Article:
Getting From Kickstarter Into People’s Kitchens

By Core77 on August 24, 2015 in Design - Other
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If you’re anything like me, you’re already on your second French press of coffee, fully caffeinated and shaking to the point of full-body convulsions as you dive head-first into another spectacular Monday. As you run your tongue along the back of your molars, however, you are horrified by the gritty sensation of leftover coffee grounds that have made their way into the crevices of your teeth, a sensation that is only made worse as you wince through those bitter last sips caused by over-extraction. Luckily for you, there’s a new coffee steeper on the market.

The Duo Coffee Steeper, by fledgling product company Fellow, aims to keep the best parts of French press coffee while eliminating its downsides. “Like the French press, with Duo you control water temp and grind size,” says Hanna McPhee, brand manager at Fellow. “Unlike the press, you have complete control over your brew time. The upper brewing chamber houses the grinds and hot water, extracting rich coffee. Then, when you’re done brewing, you twist Duo’s top to release only the coffee into a bottom glass carafe.” The steeper helps keep your final cup ground-free thanks to two stainless steel filters. The first, a basket, holds a majority of the grounds, while the second, a small disc filter twice as fine as a French press filter, catches nearly all remaining coffee grounds and extra sludge. And as a bonus, all pieces are dishwasher safe and can be easily disassembled and tossed in with your other dishes.

The initial spark for Duo came about in Fall 2013, when founder and inventor Jake Miller, then a student at the Stanford Graduate School of Business, enrolled in a class in Stanford’s d.school called Launchpad. Previously, Miller had worked as a product manager for Caribou Coffee, and the program offered him a chance to combine his love of coffee and product design.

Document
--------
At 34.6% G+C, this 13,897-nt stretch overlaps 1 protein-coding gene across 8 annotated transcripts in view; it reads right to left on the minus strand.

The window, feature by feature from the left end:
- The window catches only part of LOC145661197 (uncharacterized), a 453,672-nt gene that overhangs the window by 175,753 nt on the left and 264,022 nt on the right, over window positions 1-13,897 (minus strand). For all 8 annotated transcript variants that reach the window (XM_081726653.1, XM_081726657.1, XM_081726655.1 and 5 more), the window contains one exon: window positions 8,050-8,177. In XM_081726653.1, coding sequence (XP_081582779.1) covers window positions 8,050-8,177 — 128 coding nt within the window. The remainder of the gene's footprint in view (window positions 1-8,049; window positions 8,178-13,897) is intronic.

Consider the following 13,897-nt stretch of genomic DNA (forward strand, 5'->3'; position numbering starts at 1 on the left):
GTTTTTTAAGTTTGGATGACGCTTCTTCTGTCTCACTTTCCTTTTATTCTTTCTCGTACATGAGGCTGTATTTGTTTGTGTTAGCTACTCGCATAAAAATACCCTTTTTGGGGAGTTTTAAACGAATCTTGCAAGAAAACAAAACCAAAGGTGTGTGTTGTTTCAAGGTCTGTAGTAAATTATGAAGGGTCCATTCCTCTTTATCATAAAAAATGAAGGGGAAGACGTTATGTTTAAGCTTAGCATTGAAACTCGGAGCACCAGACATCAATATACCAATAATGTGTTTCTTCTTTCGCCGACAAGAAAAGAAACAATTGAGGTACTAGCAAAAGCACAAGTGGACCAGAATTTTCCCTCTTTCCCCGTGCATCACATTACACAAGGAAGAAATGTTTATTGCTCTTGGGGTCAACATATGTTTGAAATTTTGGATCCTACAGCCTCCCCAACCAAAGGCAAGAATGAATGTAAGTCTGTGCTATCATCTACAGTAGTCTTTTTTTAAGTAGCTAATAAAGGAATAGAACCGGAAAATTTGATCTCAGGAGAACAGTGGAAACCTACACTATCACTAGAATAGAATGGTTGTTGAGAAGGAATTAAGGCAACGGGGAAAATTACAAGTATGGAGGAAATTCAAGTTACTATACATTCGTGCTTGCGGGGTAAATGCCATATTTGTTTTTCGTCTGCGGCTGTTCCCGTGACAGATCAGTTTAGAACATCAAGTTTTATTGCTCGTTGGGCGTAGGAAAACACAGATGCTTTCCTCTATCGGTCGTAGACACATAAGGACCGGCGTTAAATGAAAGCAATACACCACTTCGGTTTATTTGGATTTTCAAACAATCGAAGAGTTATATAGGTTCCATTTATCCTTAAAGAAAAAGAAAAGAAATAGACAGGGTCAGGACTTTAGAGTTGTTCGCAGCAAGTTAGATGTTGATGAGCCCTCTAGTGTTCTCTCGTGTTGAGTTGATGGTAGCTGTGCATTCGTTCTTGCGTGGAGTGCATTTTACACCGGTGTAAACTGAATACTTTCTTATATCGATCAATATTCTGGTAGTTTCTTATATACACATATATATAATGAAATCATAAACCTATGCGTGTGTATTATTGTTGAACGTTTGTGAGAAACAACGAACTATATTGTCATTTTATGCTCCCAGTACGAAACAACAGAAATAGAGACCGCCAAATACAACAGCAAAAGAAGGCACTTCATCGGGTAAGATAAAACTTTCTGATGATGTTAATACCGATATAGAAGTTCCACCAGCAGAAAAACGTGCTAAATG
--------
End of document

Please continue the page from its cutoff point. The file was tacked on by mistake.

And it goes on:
Led by Michael Dearing and Perry Klebahn, Launchpad pushed students to bring an idea from concept to company over the course of 12 weeks. It was there that Miller met his early team and was able to bring the idea for Duo to life. “Our goal was the big bold taste of a French press without the grit—plus the smooth clarity you typically find in a pour-over,” Miller says.

The team brought on Oakland-based Enlisted Design to help with the industrial design of the product—working primarily with Julian Bagirov, “who had his hands all over the final design,” Miller says. Starting with scrappy, duct-taped models, the team made over 40 prototypes that they forced onto family and friends to try—”each one exploding coffee grinds everywhere, but also incrementally sharpening our focus towards Duo’s final design,” McPhee says. “The shape organically came about through a series of prototypes. The weight distribution was tricky because we had to think about what Duo feels like in the user’s hand when it’s empty and when it’s full of coffee. The pour mattered most, as that’s when the balance of weight matters the most to a user. We therefore made Duo slightly top-heavy, to counterbalance four cups of coffee sitting in the glass carafe.”

While Miller and his team were proud of the product, they wasn’t sure if there was a market for it, so in December 2013 they put it up on Kickstarter to test the concept. “To our surprise, in just over one month we raised $193,000,” Miller says. That’s when the team got serious, changing their name from the playful Enormous Industries to the more mature Fellow.